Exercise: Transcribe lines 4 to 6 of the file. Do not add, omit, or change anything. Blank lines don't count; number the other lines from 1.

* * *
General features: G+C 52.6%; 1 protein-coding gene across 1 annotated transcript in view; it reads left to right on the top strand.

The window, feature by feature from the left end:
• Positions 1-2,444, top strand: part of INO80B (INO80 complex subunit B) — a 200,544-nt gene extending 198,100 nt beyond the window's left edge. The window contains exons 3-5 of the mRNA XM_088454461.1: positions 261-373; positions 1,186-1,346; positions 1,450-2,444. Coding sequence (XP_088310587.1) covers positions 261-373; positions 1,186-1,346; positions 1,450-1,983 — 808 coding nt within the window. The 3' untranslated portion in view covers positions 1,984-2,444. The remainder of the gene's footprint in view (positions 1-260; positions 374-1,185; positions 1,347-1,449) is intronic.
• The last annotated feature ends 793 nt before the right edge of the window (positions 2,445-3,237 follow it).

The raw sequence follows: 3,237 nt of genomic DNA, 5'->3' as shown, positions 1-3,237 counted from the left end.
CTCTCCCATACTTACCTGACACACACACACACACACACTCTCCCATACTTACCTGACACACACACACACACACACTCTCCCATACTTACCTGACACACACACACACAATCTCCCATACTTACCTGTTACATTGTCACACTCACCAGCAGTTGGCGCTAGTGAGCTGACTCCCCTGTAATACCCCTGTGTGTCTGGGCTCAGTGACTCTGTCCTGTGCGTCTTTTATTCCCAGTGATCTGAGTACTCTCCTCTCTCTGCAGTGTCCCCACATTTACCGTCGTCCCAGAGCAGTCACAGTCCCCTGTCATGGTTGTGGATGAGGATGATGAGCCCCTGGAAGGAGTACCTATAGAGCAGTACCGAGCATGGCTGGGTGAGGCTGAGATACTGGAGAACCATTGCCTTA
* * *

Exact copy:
• The last annotated feature ends 793 nt before the right edge of the window (positions 2,445-3,237 follow it).

The raw sequence follows: 3,237 nt of genomic DNA, 5'->3' as shown, positions 1-3,237 counted from the left end.
CTCTCCCATACTTACCTGACACACACACACACACACACTCTCCCATACTTACCTGACACACACACACACACACACTCTCCCATACTTACCTGACACACACACACACAATCTCCCATACTTACCTGTTACATTGTCACACTCACCAGCAGTTGGCGCTAGTGAGCTGACTCCCCTGTAATACCCCTGTGTGTCTGGGCTCAGTGACTCTGTCCTGTGCGTCTTTTATTCCCAGTGATCTGAGTACTCTCCTCTCTCTGCAGTGTCCCCACATTTACCGTCGTCCCAGAGCAGTCACAGTCCCCTGTCATGGTTGTGGATGAGGATGATGAGCCCCTGGAAGGAGTACCTATAGAGCAGTACCGAGCATGGCTGGGTGAGGCTGAGATACTGGAGAACCATTGCCTTA